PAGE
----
Cancer Research UK today announced that from June 2018 all its internships will be paid – making it one of the first major UK charities to abolish unpaid internships.
“This is a complex issue but we felt it was the right time to tackle it. It is not right that those who can’t afford to intern unpaid should be excluded from gaining essential experience in an organisation like Cancer Research UK.” – Sir Harpal Kumar
The move comes as part of a broader drive to improve equality, diversity and inclusion (EDI) within Cancer Research UK. The charity is committed to creating an inclusive culture where everyone is able to reach and contribute to their full potential.
The National Minimum Wage law allows charities to have unpaid interns, but the sector has faced criticism that the practice takes advantage of those wanting to start their career in the Third Sector, and is a barrier to those unable to work for free.
Cancer Research UK’s paid internship programme will last for 12 weeks and will give school leavers (aged over 18), undergraduates, graduates and career changers an opportunity to develop their skills and gain work experience. The internship programme will give successful applicants – who are looking to start their career in the sector – a unique insight into working for a charity, whilst playing their part in the fight against cancer.
Sir Harpal Kumar, CEO of Cancer Research UK, said: “This is a complex issue but we felt it was the right time to tackle it. It is not right that those who can’t afford to intern unpaid should be excluded from gaining essential experience in an organisation like Cancer Research UK.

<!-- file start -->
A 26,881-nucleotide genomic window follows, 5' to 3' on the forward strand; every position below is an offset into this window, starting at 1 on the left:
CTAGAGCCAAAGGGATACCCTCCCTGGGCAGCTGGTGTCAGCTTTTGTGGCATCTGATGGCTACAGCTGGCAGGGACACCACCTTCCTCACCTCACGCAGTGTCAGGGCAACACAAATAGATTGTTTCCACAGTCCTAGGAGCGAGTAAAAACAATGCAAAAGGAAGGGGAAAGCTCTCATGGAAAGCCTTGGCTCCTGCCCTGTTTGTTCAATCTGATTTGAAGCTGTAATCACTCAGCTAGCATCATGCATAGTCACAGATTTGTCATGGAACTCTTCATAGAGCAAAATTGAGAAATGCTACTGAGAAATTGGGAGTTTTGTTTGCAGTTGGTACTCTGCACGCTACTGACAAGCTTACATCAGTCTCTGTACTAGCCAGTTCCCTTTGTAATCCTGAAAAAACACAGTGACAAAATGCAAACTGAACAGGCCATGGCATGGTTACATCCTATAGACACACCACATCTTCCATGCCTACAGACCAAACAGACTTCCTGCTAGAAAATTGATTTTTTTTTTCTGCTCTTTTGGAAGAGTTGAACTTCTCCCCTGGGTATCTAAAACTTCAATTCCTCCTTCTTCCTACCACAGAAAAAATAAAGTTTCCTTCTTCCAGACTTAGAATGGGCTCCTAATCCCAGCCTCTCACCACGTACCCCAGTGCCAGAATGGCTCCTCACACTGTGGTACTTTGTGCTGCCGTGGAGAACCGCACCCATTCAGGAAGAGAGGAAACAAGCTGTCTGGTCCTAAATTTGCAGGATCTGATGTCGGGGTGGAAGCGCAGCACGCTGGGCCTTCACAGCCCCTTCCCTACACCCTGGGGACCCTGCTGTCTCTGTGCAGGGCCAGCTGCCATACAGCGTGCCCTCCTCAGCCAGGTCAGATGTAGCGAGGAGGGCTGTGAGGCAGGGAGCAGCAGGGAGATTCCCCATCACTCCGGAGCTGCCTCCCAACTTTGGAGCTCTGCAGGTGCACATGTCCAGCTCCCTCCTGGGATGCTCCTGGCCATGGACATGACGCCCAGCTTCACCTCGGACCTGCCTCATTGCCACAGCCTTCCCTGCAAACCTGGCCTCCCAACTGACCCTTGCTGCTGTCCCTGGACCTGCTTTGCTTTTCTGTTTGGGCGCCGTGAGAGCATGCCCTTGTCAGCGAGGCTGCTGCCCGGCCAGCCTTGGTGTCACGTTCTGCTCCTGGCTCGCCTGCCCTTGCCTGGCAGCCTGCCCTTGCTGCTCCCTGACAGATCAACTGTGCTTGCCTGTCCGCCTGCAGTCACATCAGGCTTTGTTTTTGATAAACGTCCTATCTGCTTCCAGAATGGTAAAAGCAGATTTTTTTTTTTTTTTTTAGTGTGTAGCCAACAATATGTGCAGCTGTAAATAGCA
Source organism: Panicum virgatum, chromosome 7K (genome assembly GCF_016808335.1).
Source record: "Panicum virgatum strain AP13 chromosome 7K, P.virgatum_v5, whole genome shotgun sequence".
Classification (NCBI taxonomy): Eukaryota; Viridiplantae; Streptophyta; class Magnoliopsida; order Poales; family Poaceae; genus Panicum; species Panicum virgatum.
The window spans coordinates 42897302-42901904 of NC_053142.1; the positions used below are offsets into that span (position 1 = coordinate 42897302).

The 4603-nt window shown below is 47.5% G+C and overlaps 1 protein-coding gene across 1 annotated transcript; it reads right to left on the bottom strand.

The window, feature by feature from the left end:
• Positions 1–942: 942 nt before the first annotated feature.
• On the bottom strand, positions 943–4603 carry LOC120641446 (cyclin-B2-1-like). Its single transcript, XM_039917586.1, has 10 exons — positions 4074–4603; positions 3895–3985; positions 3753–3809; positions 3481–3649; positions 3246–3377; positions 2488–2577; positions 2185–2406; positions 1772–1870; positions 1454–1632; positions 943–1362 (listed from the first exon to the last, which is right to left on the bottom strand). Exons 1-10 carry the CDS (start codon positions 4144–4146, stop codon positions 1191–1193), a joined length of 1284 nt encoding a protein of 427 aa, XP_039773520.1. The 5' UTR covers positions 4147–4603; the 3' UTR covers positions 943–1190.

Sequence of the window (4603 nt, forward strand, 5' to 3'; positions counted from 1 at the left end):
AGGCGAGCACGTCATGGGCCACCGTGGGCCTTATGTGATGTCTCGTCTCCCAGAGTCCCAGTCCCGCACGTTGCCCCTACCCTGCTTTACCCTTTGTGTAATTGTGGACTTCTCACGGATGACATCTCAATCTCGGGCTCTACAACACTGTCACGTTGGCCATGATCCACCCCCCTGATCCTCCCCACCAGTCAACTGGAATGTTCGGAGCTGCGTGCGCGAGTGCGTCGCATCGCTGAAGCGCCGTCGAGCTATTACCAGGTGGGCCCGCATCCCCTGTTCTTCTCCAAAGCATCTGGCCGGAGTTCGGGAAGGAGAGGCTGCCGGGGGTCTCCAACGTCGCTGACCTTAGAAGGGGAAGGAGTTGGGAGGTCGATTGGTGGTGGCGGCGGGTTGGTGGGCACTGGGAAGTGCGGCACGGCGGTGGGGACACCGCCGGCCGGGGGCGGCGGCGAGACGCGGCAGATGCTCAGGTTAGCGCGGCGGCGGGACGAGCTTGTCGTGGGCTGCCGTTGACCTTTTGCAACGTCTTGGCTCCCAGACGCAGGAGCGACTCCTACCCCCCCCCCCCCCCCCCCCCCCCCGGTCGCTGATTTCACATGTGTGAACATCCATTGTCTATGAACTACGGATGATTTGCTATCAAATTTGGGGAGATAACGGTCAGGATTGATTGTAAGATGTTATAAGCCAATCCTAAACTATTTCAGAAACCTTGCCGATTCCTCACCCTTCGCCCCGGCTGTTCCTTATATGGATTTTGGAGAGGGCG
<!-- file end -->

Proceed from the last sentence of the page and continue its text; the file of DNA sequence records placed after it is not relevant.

“Cancer Research UK’s priority is to put as much money as possible towards our goal to beat cancer sooner. However, there are some costs that we cannot and should not avoid. That includes paying all our staff a fair wage for their contribution to Cancer Research UK’s progress and future.
“We are now drawing a clear distinction between our thousands of volunteers, who give their time altruistically, and our interns, who are keen to start their careers in the charity sector.
“However, as one of the first big charities to make such a move, we will continue to listen carefully to feedback from interns, volunteers, other staff and supporters.
“Our internship programme has consistently been recognised as one of the top schemes in the country and I’m sure it will continue to be regarded highly within the sector and beyond. We look forward to welcoming our first wave of paid interns into the charity this Summer. It is more important than ever for the public to feel they can trust big charities to operate to the highest standards.”
Sarah Jepson-Jones, Head of Talent and Leadership Development at Cancer Research UK, said: “We’ve taken time to consider the negative impact of unpaid internships. We’ve also had to think about them alongside volunteering roles, so we’ve created a checklist to make the difference clear, taking into account the nature and duration of the role, and the motivation of the person doing it.